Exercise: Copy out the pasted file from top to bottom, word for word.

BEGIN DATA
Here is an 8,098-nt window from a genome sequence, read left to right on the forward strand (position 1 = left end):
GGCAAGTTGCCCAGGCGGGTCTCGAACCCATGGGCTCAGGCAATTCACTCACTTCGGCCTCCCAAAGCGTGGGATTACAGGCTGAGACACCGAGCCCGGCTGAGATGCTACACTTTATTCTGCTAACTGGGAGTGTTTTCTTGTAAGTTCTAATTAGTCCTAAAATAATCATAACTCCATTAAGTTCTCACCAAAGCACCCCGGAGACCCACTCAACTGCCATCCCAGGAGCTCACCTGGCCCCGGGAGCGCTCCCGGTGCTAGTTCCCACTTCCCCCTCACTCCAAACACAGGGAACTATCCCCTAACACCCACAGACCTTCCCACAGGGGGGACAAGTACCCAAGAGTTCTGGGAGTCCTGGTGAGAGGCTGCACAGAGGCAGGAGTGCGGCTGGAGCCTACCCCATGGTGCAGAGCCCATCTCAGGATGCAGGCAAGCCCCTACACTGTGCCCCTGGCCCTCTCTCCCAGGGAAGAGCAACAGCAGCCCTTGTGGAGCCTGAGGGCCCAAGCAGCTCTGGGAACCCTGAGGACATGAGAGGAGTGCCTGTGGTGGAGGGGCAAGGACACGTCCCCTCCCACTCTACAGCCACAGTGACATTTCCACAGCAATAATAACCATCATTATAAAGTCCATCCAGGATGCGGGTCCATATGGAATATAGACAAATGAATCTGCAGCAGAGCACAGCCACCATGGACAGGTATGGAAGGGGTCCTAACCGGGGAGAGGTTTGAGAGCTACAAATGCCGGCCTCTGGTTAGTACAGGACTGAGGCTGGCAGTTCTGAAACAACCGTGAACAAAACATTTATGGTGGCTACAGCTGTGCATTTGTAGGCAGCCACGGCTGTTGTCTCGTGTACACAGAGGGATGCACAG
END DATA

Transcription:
Here is an 8,098-nt window from a genome sequence, read left to right on the forward strand (position 1 = left end):
GGCAAGTTGCCCAGGCGGGTCTCGAACCCATGGGCTCAGGCAATTCACTCACTTCGGCCTCCCAAAGCGTGGGATTACAGGCTGAGACACCGAGCCCGGCTGAGATGCTACACTTTATTCTGCTAACTGGGAGTGTTTTCTTGTAAGTTCTAATTAGTCCTAAAATAATCATAACTCCATTAAGTTCTCACCAAAGCACCCCGGAGACCCACTCAACTGCCATCCCAGGAGCTCACCTGGCCCCGGGAGCGCTCCCGGTGCTAGTTCCCACTTCCCCCTCACTCCAAACACAGGGAACTATCCCCTAACACCCACAGACCTTCCCACAGGGGGGACAAGTACCCAAGAGTTCTGGGAGTCCTGGTGAGAGGCTGCACAGAGGCAGGAGTGCGGCTGGAGCCTACCCCATGGTGCAGAGCCCATCTCAGGATGCAGGCAAGCCCCTACACTGTGCCCCTGGCCCTCTCTCCCAGGGAAGAGCAACAGCAGCCCTTGTGGAGCCTGAGGGCCCAAGCAGCTCTGGGAACCCTGAGGACATGAGAGGAGTGCCTGTGGTGGAGGGGCAAGGACACGTCCCCTCCCACTCTACAGCCACAGTGACATTTCCACAGCAATAATAACCATCATTATAAAGTCCATCCAGGATGCGGGTCCATATGGAATATAGACAAATGAATCTGCAGCAGAGCACAGCCACCATGGACAGGTATGGAAGGGGTCCTAACCGGGGAGAGGTTTGAGAGCTACAAATGCCGGCCTCTGGTTAGTACAGGACTGAGGCTGGCAGTTCTGAAACAACCGTGAACAAAACATTTATGGTGGCTACAGCTGTGCATTTGTAGGCAGCCACGGCTGTTGTCTCGTGTACACAGAGGGATGCACAG